Stopper: Well, Martin is just an awesome guy! Working with him was a blast! Actually he was the only one we asked to produce our album. We knew from the very beginning he was the guy who would be able to transfer our ideas of the sound and the songs to a record. We wanted to capture the intensity of our live and rehearsal performances and he did exactly this. As soon as he turned on the amp and we played the first riff, this was our sound. He also found the perfect balance between letting us do our things and guiding us when we needed it. The place where his studio is located is also just awesome. It’s a huge, old slaughterhouse in Vienna, which was abandoned and occupied by punks in the 70s and it’s a place for creatives, musicians, punks, artists and subcultures of all kinds ever since. There are enormously large walls around the whole area, so you are in the middle of Vienna, with all the hustle and bustle of a capitol, and as soon as you walk through the door, you enter kind of another world with large open spaces, old industrial buildings and so on. Almost like a park, but not the kind of park your granny wants to go ha-ha. Imagine Johnny Rotten, Lemmy and Johnny Cash building a theme park.

One day during our recording sessions there should be a concert at this place. So the staff there prepared a BBQ and we all were invited, which was really nice. We had great fun drinking and eating with all the guys there, while waiting for the bands to play. Seems they enjoyed the same things we did, because they started their gig at about 2 a.m.! Of course everyone there was drunk as fuck at this time but man, they were serious about their riffing and played an awesome show!

Dead Rhetoric: Is there an underlying theme to –Soil-?

Stopper: -Soil- isn’t built around lyrics, it’s the music which is dictating the themes. The vocals and lyrics are like a picture, supporting the main atmosphere of the individual song. The struggle of being is what’s driving the music, with all its beauty and all its cruelty we’re facing day to day. You can spot a lot of different emotions, only by listening to our songs. Take a step aside and look at yourself. Soil is like a line, you could either be above or beneath. The question for the listener is: Where are you right now?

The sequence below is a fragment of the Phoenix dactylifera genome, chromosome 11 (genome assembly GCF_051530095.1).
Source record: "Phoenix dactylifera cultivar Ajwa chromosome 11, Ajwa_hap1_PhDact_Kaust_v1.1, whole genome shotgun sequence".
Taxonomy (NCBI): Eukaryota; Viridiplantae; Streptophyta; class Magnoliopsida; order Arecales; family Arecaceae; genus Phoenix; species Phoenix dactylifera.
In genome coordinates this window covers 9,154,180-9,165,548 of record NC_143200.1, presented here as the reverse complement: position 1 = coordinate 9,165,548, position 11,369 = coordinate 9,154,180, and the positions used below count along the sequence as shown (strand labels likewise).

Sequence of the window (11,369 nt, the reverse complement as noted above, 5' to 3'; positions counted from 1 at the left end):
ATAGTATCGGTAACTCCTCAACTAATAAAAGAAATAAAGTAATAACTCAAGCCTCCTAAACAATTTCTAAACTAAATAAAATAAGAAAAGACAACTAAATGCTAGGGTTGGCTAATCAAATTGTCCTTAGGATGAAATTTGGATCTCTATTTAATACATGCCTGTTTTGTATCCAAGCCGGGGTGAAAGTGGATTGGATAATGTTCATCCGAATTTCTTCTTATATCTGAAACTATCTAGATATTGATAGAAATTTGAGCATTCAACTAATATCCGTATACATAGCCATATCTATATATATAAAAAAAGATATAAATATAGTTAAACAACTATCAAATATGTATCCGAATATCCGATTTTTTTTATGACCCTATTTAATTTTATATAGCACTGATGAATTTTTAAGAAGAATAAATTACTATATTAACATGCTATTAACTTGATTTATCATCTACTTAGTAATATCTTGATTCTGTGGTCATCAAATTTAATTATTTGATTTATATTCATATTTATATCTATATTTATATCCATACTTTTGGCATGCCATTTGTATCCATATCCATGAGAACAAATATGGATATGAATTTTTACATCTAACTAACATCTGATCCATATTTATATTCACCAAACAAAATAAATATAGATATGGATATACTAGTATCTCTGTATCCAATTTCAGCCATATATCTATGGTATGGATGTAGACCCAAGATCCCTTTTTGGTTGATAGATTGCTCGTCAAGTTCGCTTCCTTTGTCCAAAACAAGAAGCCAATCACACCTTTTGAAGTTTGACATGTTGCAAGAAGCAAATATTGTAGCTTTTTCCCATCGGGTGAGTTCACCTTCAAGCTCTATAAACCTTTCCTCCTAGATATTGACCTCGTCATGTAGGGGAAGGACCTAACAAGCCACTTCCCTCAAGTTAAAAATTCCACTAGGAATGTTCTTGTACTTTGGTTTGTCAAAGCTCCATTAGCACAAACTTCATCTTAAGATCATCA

Dead Rhetoric: There are some clean vocals on “Degeneration,” which work quite well. Will this be territory you’ll explore in the future?

Stopper: Actually I don’t know! Ha-ha. We’re definitely open for things like this, but I really can’t say what’s going to happen. “Exploring” is a good word though, we like to experiment so anything could happen. But I’ll promise, no matter what we do, it’ll always sound like Glare of the Sun.

Dead Rhetoric: Are there any live dates planned in support of Soil?

Stopper: Oh yeah, we already announced some gigs and there will be more coming soon! We’re going to play as many shows as possible. Expect some intense performances! You should definitely come to see us!

Dead Rhetoric: Finally, what’s on your agenda for all of 2017?

Stopper: We’re gonna play our asses off and already started to work on new material for our next album. I can tell you: There will be doom!